Mr. Timms: My hon. Friend will recognise that there is a link between the number of homes available and the price that people need to pay for them. I agree entirely that people in a number of parts of the UK face some very big and difficult problems in gaining access to the housing market. Further progress in that regard will be a priority in the comprehensive spending review, but it is also worth noting that total household-sector interest payments are currently 9 per cent. of disposable income, compared with 15 per cent. in 1990. That shows that some good progress has been made.

Mrs. Maria Miller (Basingstoke) (Con): I am sure that the Chief Secretary shares my concern about the problems that first-time buyers face in getting a foot on the housing ladder. In my constituency of Basingstoke, the difficulties are significant. Last year, just 36 per cent. of new loans—that is, one in three—were made to first-time buyers, a significant reduction from the 1990s. What assessment has he made of the other up-front charges in addition to stamp duty that first-time buyers have to pay before they can buy their first home? Those charges place an enormous barrier in the path of people who, like my constituents, are finding it very difficult to get a foot on the ladder.

Mr. Timms: We need to do more to address the challenges facing first-time buyers, and I hope that the hon. Lady will welcome the increase in the stamp duty threshold, as that will be particularly useful and helpful. In addition, I remind her of the work that has been done on shared equity: we now expect 160,000 households to be helped into home ownership by 2010 through shared equity in various forms, and that is double the original estimate. We are making progress, although there is no doubt that more must be done. I am confident that, in the CSR, we will be able to announce steps that will help further.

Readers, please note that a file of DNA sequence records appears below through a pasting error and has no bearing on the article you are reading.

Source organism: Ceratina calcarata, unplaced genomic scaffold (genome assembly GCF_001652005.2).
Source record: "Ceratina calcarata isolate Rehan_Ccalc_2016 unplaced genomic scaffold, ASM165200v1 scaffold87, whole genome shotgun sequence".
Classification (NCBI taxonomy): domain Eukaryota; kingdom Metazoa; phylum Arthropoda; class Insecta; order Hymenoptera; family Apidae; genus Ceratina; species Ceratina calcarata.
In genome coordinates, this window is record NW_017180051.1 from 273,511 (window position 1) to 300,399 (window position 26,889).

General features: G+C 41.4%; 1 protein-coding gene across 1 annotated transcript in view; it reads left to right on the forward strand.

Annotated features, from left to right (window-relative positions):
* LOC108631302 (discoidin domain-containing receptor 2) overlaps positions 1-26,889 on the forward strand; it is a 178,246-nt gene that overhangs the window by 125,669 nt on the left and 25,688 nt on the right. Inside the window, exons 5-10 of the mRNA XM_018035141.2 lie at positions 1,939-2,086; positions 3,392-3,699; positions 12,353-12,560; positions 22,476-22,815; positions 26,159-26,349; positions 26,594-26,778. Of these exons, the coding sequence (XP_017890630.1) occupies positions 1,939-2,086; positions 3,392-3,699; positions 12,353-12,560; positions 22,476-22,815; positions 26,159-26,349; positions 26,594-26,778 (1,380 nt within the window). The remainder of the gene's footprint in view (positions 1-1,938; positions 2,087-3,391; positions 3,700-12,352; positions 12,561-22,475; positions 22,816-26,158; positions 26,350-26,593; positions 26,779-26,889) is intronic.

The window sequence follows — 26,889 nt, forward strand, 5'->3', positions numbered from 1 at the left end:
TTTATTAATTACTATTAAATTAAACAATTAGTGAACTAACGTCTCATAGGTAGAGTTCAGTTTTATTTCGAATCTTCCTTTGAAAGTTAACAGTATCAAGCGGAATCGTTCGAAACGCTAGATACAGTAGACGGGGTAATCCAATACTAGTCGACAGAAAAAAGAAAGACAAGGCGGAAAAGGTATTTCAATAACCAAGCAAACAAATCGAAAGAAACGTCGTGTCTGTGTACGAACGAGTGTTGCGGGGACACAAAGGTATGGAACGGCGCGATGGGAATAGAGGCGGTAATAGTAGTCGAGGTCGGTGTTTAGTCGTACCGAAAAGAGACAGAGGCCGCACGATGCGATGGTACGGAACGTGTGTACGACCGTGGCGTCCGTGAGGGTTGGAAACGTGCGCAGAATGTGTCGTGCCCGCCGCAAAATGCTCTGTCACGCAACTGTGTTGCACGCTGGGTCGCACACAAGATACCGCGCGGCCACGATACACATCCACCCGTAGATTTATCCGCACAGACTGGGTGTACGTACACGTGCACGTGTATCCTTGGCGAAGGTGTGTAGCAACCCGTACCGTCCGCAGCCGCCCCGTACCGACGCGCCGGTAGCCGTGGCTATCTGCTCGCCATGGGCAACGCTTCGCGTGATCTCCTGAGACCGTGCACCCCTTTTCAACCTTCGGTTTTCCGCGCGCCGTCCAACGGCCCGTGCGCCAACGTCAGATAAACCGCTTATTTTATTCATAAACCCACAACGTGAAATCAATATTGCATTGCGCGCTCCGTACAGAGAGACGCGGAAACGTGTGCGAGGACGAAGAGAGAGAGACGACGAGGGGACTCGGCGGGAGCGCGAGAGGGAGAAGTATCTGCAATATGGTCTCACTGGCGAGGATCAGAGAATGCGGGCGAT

Ms Dawn Butler (Brent, South) (Lab): Does my right hon. Friend agree that investment in housing and social housing is important to helping people get on to the
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housing ladder? That is especially important in my constituency, where average earnings are around £20,000. What would be the effect on the social housing budget if overall public expenditure were to be reduced by the implementation of a third fiscal rule?

Mr. Timms: I am afraid that the effect would be catastrophic. Great progress in social housing has been achieved through the investment in the existing social housing stock about which Shelter and other organisations spoke to me earlier this week. Another factor has been the 50 per cent. increase over the past few years in the number of social houses being built. We need to maintain the investment and go further. I am confident that that will happen, but I am afraid that a third fiscal rule would take us very sharply backwards.

Childhood Well-being

4. Mr. Mark Harper (Forest of Dean) (Con): What recent assessment he has made of the effect of the UK’s macro-economic performance on childhood well-being. [124164]

The Economic Secretary to the Treasury (Ed Balls): Since 1997, the Government’s commitment to macro-economic stability, to providing work for those who can do it and to giving financial support to families has reduced the number of children in workless households by 440,000, and helped lift 700,000 children out of poverty.

Mr. Harper: I am surprised that the Chancellor is not wearing a daffodil to show his sense of Britishness, given that today is St. David’s day. Does the Economic Secretary share UNICEF’s assessment that economic poverty alone is not the sole indicator of childhood well-being? What does he think needs to be done to tackle the broader social problems that affect childhood well-being in Britain today?

Ed Balls: I agree that having strong families and sound public services are part of making sure that children get the best possible start in life. However, macro-economic instability and rising poverty make it much harder to give children that. The number of children in poverty has fallen by 700,000 since 1997. That number rose by 500,000 in the 1980-81 recession, and by 1.1 million in the recession of 1990-92. With that sort of instability, it is no wonder that child poverty doubled in the period up to 1997.